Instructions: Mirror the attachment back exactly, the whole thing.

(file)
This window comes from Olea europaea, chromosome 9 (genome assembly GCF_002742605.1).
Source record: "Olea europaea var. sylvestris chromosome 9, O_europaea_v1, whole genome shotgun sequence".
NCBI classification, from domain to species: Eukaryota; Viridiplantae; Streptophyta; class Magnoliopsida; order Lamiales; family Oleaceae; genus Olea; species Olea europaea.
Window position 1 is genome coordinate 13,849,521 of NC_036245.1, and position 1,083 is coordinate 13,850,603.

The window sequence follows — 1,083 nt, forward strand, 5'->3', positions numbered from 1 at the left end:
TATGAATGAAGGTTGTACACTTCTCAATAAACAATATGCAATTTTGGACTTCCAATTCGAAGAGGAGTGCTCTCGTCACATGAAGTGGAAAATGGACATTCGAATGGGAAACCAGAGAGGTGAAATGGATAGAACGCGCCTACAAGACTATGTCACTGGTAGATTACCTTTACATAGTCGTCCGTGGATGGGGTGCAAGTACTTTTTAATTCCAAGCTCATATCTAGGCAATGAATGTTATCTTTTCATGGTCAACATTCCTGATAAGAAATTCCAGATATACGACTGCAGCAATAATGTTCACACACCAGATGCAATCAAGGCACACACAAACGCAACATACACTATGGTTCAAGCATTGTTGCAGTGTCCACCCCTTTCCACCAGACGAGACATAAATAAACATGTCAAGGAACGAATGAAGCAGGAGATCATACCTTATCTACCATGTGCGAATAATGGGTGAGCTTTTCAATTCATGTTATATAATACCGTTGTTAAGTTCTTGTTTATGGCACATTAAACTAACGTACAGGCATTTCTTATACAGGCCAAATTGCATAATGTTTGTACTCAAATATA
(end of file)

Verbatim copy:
This window comes from Olea europaea, chromosome 9 (genome assembly GCF_002742605.1).
Source record: "Olea europaea var. sylvestris chromosome 9, O_europaea_v1, whole genome shotgun sequence".
NCBI classification, from domain to species: Eukaryota; Viridiplantae; Streptophyta; class Magnoliopsida; order Lamiales; family Oleaceae; genus Olea; species Olea europaea.
Window position 1 is genome coordinate 13,849,521 of NC_036245.1, and position 1,083 is coordinate 13,850,603.

The window sequence follows — 1,083 nt, forward strand, 5'->3', positions numbered from 1 at the left end:
TATGAATGAAGGTTGTACACTTCTCAATAAACAATATGCAATTTTGGACTTCCAATTCGAAGAGGAGTGCTCTCGTCACATGAAGTGGAAAATGGACATTCGAATGGGAAACCAGAGAGGTGAAATGGATAGAACGCGCCTACAAGACTATGTCACTGGTAGATTACCTTTACATAGTCGTCCGTGGATGGGGTGCAAGTACTTTTTAATTCCAAGCTCATATCTAGGCAATGAATGTTATCTTTTCATGGTCAACATTCCTGATAAGAAATTCCAGATATACGACTGCAGCAATAATGTTCACACACCAGATGCAATCAAGGCACACACAAACGCAACATACACTATGGTTCAAGCATTGTTGCAGTGTCCACCCCTTTCCACCAGACGAGACATAAATAAACATGTCAAGGAACGAATGAAGCAGGAGATCATACCTTATCTACCATGTGCGAATAATGGGTGAGCTTTTCAATTCATGTTATATAATACCGTTGTTAAGTTCTTGTTTATGGCACATTAAACTAACGTACAGGCATTTCTTATACAGGCCAAATTGCATAATGTTTGTACTCAAATATA